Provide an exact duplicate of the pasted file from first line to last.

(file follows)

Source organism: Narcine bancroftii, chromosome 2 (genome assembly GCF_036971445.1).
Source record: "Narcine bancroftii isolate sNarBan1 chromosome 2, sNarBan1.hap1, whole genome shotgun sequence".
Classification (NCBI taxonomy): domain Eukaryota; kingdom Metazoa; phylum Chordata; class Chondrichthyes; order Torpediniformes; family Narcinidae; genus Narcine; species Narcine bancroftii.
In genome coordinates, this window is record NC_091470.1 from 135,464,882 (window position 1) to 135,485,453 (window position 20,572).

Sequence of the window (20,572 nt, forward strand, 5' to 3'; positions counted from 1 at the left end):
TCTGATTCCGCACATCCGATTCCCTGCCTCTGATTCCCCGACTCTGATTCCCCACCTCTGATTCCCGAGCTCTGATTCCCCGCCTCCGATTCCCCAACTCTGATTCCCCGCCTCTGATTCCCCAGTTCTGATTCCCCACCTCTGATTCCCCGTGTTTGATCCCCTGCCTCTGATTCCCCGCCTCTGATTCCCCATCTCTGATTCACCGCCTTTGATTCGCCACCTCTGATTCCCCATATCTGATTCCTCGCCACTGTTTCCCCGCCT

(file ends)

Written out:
Source organism: Narcine bancroftii, chromosome 2 (genome assembly GCF_036971445.1).
Source record: "Narcine bancroftii isolate sNarBan1 chromosome 2, sNarBan1.hap1, whole genome shotgun sequence".
Classification (NCBI taxonomy): domain Eukaryota; kingdom Metazoa; phylum Chordata; class Chondrichthyes; order Torpediniformes; family Narcinidae; genus Narcine; species Narcine bancroftii.
In genome coordinates, this window is record NC_091470.1 from 135,464,882 (window position 1) to 135,485,453 (window position 20,572).

Sequence of the window (20,572 nt, forward strand, 5' to 3'; positions counted from 1 at the left end):
TCTGATTCCGCACATCCGATTCCCTGCCTCTGATTCCCCGACTCTGATTCCCCACCTCTGATTCCCGAGCTCTGATTCCCCGCCTCCGATTCCCCAACTCTGATTCCCCGCCTCTGATTCCCCAGTTCTGATTCCCCACCTCTGATTCCCCGTGTTTGATCCCCTGCCTCTGATTCCCCGCCTCTGATTCCCCATCTCTGATTCACCGCCTTTGATTCGCCACCTCTGATTCCCCATATCTGATTCCTCGCCACTGTTTCCCCGCCT